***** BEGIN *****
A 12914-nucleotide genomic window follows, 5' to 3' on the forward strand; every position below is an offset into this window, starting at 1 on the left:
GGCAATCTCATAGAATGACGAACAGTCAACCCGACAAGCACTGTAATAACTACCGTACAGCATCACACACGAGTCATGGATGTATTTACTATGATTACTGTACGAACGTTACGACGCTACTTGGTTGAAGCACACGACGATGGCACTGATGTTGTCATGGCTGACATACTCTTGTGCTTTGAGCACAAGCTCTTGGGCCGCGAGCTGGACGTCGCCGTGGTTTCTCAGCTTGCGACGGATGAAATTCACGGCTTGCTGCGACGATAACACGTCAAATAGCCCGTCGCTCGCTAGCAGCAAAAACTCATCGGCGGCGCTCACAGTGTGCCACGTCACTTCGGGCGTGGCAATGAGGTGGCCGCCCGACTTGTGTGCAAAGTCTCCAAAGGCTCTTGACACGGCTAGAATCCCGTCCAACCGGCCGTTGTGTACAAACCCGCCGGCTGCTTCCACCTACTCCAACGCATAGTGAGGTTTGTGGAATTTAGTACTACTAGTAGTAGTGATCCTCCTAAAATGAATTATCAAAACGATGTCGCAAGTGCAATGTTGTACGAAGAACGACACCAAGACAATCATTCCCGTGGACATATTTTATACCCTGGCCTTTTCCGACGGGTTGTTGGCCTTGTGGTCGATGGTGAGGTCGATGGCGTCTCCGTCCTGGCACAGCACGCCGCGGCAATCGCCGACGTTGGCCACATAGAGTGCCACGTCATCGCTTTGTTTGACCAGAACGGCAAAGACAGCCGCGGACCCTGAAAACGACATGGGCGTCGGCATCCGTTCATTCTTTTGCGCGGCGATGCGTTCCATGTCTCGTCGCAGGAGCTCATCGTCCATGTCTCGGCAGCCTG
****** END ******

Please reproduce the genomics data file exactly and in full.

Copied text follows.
A 12914-nucleotide genomic window follows, 5' to 3' on the forward strand; every position below is an offset into this window, starting at 1 on the left:
GGCAATCTCATAGAATGACGAACAGTCAACCCGACAAGCACTGTAATAACTACCGTACAGCATCACACACGAGTCATGGATGTATTTACTATGATTACTGTACGAACGTTACGACGCTACTTGGTTGAAGCACACGACGATGGCACTGATGTTGTCATGGCTGACATACTCTTGTGCTTTGAGCACAAGCTCTTGGGCCGCGAGCTGGACGTCGCCGTGGTTTCTCAGCTTGCGACGGATGAAATTCACGGCTTGCTGCGACGATAACACGTCAAATAGCCCGTCGCTCGCTAGCAGCAAAAACTCATCGGCGGCGCTCACAGTGTGCCACGTCACTTCGGGCGTGGCAATGAGGTGGCCGCCCGACTTGTGTGCAAAGTCTCCAAAGGCTCTTGACACGGCTAGAATCCCGTCCAACCGGCCGTTGTGTACAAACCCGCCGGCTGCTTCCACCTACTCCAACGCATAGTGAGGTTTGTGGAATTTAGTACTACTAGTAGTAGTGATCCTCCTAAAATGAATTATCAAAACGATGTCGCAAGTGCAATGTTGTACGAAGAACGACACCAAGACAATCATTCCCGTGGACATATTTTATACCCTGGCCTTTTCCGACGGGTTGTTGGCCTTGTGGTCGATGGTGAGGTCGATGGCGTCTCCGTCCTGGCACAGCACGCCGCGGCAATCGCCGACGTTGGCCACATAGAGTGCCACGTCATCGCTTTGTTTGACCAGAACGGCAAAGACAGCCGCGGACCCTGAAAACGACATGGGCGTCGGCATCCGTTCATTCTTTTGCGCGGCGATGCGTTCCATGTCTCGTCGCAGGAGCTCATCGTCCATGTCTCGGCAGCCTG